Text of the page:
Despite being both recycled and semi-natural, this cloth ranks among the least sustainable on the list (and hence much more sustainable than any non-recycled synthetic).

Some claim that the major purpose of cupro fabric is to earn cash from rubbish collected in countries such as China (greenwashing alert!). It has also been related to a significant amount of pollution during its production.

Consider recycled polyester if you truly want to wear recycled fibers, unless a company is transparent about where their cupro is sourced.

19. Kombucha

Kombucha drinkers, rejoice!

Those enigmatic particles in the bottom of your ‘buch’ bottle could be the leather of the future.

If you do not consume kombucha, consider the following: A substance of live cultures termed SCOBY (Symbiotic Culture of Bacteria and Yeast) is used to ferment kombucha, and the same bacterial mass can be used to create leather.

The SCOBY leather dries on a mold, and after a few more stages. We assure you that it is not as disgusting as it sounds.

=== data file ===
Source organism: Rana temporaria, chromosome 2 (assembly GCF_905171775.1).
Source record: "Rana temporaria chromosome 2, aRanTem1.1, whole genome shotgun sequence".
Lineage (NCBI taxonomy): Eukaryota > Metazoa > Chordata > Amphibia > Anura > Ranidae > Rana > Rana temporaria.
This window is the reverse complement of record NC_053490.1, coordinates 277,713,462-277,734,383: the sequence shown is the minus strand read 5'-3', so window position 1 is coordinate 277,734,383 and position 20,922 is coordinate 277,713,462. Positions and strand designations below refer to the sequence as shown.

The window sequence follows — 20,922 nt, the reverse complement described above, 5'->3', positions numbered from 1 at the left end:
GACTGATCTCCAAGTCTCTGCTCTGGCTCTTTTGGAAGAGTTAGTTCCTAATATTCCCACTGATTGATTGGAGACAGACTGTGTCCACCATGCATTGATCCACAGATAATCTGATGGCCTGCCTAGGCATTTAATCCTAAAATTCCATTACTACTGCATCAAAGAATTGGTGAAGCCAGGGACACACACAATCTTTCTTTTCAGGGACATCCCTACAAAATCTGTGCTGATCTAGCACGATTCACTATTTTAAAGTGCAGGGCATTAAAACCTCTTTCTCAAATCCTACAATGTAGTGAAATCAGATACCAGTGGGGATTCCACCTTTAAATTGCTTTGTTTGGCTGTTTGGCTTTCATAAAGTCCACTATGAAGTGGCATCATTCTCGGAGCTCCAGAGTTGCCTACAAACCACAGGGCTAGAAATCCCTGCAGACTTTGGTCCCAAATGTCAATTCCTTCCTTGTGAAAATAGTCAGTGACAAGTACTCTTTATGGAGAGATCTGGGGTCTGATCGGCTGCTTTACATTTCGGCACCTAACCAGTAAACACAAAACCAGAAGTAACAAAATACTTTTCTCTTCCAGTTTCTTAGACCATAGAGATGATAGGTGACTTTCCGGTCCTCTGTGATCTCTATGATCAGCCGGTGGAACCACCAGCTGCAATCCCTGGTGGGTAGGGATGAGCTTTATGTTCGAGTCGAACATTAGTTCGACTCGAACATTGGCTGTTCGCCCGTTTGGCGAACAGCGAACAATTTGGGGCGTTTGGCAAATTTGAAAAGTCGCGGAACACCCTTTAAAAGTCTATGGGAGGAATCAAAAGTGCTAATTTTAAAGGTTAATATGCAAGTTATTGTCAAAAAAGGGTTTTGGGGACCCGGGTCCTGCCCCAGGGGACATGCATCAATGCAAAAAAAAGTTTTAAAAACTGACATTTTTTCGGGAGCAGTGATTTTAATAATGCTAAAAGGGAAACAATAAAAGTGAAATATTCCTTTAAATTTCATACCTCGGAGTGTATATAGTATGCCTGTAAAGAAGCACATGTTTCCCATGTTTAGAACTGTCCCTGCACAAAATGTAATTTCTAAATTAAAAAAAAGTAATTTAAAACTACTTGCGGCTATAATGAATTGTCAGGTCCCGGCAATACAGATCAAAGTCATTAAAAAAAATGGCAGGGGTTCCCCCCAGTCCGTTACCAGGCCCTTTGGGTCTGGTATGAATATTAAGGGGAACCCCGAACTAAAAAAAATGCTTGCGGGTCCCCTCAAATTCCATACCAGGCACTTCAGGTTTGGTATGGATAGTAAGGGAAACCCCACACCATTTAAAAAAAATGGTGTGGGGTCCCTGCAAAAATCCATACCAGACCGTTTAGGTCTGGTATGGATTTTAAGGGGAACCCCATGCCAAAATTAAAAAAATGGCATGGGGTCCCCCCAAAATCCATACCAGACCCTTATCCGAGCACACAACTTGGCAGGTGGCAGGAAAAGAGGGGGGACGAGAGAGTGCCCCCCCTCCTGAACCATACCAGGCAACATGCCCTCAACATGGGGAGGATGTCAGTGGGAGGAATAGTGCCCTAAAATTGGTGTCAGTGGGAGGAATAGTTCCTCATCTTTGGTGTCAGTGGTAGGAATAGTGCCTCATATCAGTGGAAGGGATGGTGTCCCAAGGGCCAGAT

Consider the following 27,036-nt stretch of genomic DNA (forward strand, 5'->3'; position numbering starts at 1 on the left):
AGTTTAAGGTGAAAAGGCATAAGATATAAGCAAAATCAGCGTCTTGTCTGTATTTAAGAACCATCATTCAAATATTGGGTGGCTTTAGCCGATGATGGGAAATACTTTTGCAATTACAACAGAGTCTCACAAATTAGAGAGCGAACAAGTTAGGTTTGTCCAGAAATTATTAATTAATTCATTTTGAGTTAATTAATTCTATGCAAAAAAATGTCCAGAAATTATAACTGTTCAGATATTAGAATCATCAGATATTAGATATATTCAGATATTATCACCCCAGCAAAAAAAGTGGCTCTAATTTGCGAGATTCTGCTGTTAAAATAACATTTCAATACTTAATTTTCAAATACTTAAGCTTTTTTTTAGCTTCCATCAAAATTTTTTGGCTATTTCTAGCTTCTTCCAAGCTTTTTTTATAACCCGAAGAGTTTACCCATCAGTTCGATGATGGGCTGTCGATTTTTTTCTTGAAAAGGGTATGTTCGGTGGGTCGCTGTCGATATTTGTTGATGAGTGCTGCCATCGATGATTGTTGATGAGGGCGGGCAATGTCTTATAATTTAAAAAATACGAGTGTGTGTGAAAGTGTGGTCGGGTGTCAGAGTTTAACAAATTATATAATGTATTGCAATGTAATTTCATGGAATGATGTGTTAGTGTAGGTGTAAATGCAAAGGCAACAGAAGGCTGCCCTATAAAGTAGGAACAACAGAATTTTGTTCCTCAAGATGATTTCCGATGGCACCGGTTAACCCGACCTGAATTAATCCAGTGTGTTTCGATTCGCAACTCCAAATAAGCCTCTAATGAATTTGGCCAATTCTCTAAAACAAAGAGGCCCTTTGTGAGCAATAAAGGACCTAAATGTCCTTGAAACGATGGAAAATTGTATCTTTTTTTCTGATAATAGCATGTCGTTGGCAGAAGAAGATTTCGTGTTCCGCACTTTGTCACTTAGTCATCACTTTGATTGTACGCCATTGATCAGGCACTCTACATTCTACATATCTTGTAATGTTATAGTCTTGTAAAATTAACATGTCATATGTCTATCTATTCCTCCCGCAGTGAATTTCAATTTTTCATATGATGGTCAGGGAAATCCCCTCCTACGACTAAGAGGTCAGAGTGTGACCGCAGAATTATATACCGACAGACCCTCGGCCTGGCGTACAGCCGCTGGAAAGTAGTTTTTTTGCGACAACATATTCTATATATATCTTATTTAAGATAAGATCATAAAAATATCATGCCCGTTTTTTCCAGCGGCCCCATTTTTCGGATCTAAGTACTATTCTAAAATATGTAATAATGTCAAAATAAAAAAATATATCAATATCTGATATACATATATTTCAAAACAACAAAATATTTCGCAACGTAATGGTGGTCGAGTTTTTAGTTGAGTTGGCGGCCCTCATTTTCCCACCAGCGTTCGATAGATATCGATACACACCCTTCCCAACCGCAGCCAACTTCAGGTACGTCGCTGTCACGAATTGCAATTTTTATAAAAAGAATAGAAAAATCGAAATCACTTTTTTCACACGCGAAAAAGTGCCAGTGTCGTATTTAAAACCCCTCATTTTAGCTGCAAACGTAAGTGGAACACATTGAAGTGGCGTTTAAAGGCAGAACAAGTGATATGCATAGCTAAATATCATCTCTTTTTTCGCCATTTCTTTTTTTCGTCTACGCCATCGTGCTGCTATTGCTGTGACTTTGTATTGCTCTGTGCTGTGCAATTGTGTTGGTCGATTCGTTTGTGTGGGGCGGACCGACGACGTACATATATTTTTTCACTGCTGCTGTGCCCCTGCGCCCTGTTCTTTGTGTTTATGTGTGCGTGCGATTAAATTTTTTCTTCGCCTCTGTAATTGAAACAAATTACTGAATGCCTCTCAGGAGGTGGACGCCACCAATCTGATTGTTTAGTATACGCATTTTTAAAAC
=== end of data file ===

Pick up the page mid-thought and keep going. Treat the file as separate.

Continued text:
SCOBY-based leather obviously does not require animals, is biodegradable, requires no heavy metals or other tanning chemicals, and is also considerably cheaper than genuine leather.

Kombucha fabric eco-friendly linen

20. QMilk

QMilk describes itself as the “material of the future.” And it could be! certainly futuristic in appearance. These are the fabrics that will be used extensively in the coming years.

Using casein, a milk protein derived as a byproduct of the dairy industry, the material produces an organic, biodegradable, flame-resistant, and velvety-smooth fabric. But keep in mind that QMilk isn’t vegan.


The author’s views are his or her own. The facts and opinions in the article have been taken from various articles and commentaries available in the online media and Eastside Writers does not take any responsibility or obligation for them.